2. John Leland, “Twilight of a Difficult Man: Larry Kramer and the Birth of AIDS Activism,” The New York Times, The New York Times. May 19, 2017,
  3. Peter F. Cohen, Love, and Anger: Essays on AIDS, Activism, and Politics (New York: Haworth Press, 1998), 79-81.
  4. Peter F. Cohen, Love and Anger: Essays on AIDS, Activism, and Politics (New York: Haworth Press, 1998), 79-81.
  5. Larry Kramer, Reports from the Holocaust: The Making of an AIDS Activist (New York: St. Martin’s Press, 1989), 10-13.
  6. David France, “How to Survive a Plague: The Inside Story of How Citizens and Science Tamed AIDS. (New York: Alfred A. Knopf, 2016.),10-13.
  7. John Leland, “Twilight of a Difficult Man: Larry Kramer and the Birth of AIDS Activism,” The New York Times, The New York Times. May 19, 2017,

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20 Responses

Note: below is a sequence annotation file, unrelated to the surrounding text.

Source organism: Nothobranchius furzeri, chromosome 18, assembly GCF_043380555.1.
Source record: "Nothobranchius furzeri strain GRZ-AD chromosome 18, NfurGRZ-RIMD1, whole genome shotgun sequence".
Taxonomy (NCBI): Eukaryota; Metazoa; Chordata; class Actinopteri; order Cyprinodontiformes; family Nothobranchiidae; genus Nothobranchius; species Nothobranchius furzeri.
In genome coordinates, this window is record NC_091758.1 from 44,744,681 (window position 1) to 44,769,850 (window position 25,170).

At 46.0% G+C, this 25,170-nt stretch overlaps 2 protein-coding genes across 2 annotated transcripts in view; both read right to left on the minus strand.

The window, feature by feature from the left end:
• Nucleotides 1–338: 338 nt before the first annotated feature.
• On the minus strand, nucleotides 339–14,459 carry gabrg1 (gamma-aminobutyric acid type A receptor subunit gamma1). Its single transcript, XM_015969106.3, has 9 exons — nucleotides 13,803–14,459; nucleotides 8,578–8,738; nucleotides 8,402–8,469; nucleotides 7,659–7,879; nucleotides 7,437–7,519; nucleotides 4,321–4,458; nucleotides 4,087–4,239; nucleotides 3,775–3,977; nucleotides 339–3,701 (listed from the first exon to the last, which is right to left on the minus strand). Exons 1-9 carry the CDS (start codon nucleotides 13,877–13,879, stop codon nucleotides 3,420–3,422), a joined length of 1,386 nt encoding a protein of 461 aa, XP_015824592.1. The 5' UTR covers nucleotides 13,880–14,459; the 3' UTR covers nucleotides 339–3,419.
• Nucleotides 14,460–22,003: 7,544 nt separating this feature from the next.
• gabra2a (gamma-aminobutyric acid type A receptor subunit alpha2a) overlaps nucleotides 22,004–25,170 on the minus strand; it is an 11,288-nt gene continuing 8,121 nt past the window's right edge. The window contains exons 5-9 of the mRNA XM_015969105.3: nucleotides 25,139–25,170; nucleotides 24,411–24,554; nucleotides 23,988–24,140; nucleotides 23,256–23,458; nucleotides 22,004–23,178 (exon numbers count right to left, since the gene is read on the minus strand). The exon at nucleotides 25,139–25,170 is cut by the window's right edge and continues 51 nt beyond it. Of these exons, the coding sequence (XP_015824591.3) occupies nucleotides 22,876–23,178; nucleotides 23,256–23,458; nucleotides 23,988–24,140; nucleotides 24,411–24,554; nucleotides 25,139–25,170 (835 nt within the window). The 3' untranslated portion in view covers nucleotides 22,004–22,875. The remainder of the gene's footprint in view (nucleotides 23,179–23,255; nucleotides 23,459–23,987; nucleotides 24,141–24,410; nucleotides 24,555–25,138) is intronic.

1. This article caught my attention from the title! Well written and informative! Larry Kramer’s actions have helped the lives of many as well as saving them. I am glad he did not give up until people listened! AIDS is not something to you should be ashamed of, any disease or illness you obtain is out of your hands especially when there was no awareness, and people don’t know they had it.

  2. Ive read about the AIDS epidemic and how it affected so many people in the United States but you never really hear about people that helped fight the issue especially the way that Larry did. Its great to see that he wouldnt stand down while the government and other organizations refused to really help out with the issue and he even called out those that remained silent. He did a great job in provoking people into helping out and making the government realize that they should be doing more to help.